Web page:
If Lewis’ midnight garden talk convinced him that “true myth” was the faith he was looking for, we might say that 9/11 persuaded Christopher Hitchens that he had believed merely myths. It was that day, and the Western world’s bloody awakening to jihad, that transformed Hitchens from a stalwart of Marxist ideology to an unlikely neoconservative. This moment, writes Taunton, signaled the beginning of Hitchens’ greatest intellectual and personal evolutions.
Hitchens soon discovered that his previous intellectual-political enemies, the conservatives, were his allies. Even more, and much to the confusion and indignation of his previous friends on the Left and to his own surprise, Christopher found that those whom he had previously written off were becoming not just his allies against radical Islam, not just his fellow patriots, but his new friends.
These new friendships forced him to think more deeply about everything. If he was wrong about those on the Right…then about what else might he have been mistaken? (78)
As Taunton quickly notes, it was six years later that Hitchens would publish God Is Not Great. September 11 may not have been have been Hitchens’s Damascus Road moment, but it did much to disarm his innate hostility to those outside his ideological family tree. By pivoting to the right on terror, Hitchens was forced to doubt the categorical identity politics that so often dominate American discourse. This doubt—this shaken faith in the inherited doctrines of the Left—created the space into which Christian friendship, and Taunton himself, entered.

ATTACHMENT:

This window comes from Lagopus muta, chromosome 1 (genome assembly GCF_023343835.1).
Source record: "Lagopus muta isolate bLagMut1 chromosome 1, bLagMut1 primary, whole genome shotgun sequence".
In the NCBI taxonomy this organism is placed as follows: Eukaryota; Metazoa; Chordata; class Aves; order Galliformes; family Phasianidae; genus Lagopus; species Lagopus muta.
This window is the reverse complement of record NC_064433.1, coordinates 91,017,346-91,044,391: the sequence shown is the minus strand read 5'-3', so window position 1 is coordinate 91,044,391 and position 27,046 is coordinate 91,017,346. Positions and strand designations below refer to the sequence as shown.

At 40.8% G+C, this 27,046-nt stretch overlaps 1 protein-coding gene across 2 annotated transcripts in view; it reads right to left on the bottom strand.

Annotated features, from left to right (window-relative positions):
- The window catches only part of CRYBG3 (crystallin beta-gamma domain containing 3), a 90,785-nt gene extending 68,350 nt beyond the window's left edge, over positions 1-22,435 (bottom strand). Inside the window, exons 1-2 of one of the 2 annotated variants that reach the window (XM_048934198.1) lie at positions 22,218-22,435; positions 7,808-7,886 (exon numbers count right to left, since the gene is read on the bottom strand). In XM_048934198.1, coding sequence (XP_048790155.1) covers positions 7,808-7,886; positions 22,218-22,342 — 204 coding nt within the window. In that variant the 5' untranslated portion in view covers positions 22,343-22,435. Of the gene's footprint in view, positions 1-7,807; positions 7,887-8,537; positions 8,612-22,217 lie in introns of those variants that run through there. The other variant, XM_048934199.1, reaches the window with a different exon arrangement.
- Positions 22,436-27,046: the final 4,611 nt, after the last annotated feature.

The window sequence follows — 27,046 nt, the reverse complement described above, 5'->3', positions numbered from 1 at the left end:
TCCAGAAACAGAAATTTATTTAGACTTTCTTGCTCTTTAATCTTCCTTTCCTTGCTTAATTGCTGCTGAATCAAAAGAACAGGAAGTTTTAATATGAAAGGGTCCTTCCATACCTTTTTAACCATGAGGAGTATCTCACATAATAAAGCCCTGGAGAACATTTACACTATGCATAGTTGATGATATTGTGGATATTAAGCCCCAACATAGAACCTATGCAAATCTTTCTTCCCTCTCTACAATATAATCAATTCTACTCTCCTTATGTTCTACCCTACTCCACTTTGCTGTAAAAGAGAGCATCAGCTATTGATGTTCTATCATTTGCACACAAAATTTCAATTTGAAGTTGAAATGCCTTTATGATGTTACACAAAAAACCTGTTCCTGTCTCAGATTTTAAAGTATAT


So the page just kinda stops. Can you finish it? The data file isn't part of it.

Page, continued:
At the center of The Faith of Christopher Hitchens is Taunton’s fascinating, frequently funny accounts of their friendship. Of course, the danger of such posthumous accounts is that they necessarily must stand uncontested. Would Hitch provide us with an alternate version of the night he was too drunk to go home? Possibly, but I have my doubts. Even if one is disinclined to trust Taunton’s memory, it is impossible to dispute that Hitchens himself trusted him. That is why it is wise, I think, to believe the author as he tells of Hitchens’s gaping astonishment at why anyone would adopt an HIV-positive daughter, or of the atheist’s intense hatred of those who feigned piety for profit (“I’m convinced he’s an atheist,” he told Taunton about Al Sharpton), or, perhaps most fascinatingly, of his annoyance with fellow New Atheists (a quotation about Richard Dawkins’s The God Delusion is an anecdote to treasure).